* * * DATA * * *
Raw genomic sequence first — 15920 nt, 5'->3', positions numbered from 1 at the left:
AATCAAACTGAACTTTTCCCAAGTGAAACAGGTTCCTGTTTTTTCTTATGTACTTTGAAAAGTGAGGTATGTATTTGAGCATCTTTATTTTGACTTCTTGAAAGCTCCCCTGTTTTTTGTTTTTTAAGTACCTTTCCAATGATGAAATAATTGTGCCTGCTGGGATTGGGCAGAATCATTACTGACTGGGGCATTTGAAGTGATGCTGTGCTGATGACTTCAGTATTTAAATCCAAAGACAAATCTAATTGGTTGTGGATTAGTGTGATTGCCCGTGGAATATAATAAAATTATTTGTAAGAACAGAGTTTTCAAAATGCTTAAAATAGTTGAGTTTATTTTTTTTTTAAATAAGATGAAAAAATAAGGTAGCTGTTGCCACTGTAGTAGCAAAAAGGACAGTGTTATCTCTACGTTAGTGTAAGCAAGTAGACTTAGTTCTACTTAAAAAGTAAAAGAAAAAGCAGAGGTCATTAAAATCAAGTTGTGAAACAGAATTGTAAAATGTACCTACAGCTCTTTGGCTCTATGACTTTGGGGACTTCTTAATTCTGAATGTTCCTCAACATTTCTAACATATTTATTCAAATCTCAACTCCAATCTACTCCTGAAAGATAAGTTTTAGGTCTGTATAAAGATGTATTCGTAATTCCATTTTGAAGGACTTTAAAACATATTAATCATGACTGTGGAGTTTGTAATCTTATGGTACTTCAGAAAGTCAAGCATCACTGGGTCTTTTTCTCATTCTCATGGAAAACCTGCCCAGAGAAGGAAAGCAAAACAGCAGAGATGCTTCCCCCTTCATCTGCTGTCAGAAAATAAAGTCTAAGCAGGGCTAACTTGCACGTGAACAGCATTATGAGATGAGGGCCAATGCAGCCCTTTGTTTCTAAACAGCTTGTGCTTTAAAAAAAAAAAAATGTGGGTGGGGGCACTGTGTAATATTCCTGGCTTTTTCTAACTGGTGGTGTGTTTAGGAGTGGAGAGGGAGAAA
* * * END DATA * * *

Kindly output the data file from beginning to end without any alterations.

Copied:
Raw genomic sequence first — 15920 nt, 5'->3', positions numbered from 1 at the left:
AATCAAACTGAACTTTTCCCAAGTGAAACAGGTTCCTGTTTTTTCTTATGTACTTTGAAAAGTGAGGTATGTATTTGAGCATCTTTATTTTGACTTCTTGAAAGCTCCCCTGTTTTTTGTTTTTTAAGTACCTTTCCAATGATGAAATAATTGTGCCTGCTGGGATTGGGCAGAATCATTACTGACTGGGGCATTTGAAGTGATGCTGTGCTGATGACTTCAGTATTTAAATCCAAAGACAAATCTAATTGGTTGTGGATTAGTGTGATTGCCCGTGGAATATAATAAAATTATTTGTAAGAACAGAGTTTTCAAAATGCTTAAAATAGTTGAGTTTATTTTTTTTTTAAATAAGATGAAAAAATAAGGTAGCTGTTGCCACTGTAGTAGCAAAAAGGACAGTGTTATCTCTACGTTAGTGTAAGCAAGTAGACTTAGTTCTACTTAAAAAGTAAAAGAAAAAGCAGAGGTCATTAAAATCAAGTTGTGAAACAGAATTGTAAAATGTACCTACAGCTCTTTGGCTCTATGACTTTGGGGACTTCTTAATTCTGAATGTTCCTCAACATTTCTAACATATTTATTCAAATCTCAACTCCAATCTACTCCTGAAAGATAAGTTTTAGGTCTGTATAAAGATGTATTCGTAATTCCATTTTGAAGGACTTTAAAACATATTAATCATGACTGTGGAGTTTGTAATCTTATGGTACTTCAGAAAGTCAAGCATCACTGGGTCTTTTTCTCATTCTCATGGAAAACCTGCCCAGAGAAGGAAAGCAAAACAGCAGAGATGCTTCCCCCTTCATCTGCTGTCAGAAAATAAAGTCTAAGCAGGGCTAACTTGCACGTGAACAGCATTATGAGATGAGGGCCAATGCAGCCCTTTGTTTCTAAACAGCTTGTGCTTTAAAAAAAAAAAAATGTGGGTGGGGGCACTGTGTAATATTCCTGGCTTTTTCTAACTGGTGGTGTGTTTAGGAGTGGAGAGGGAGAAA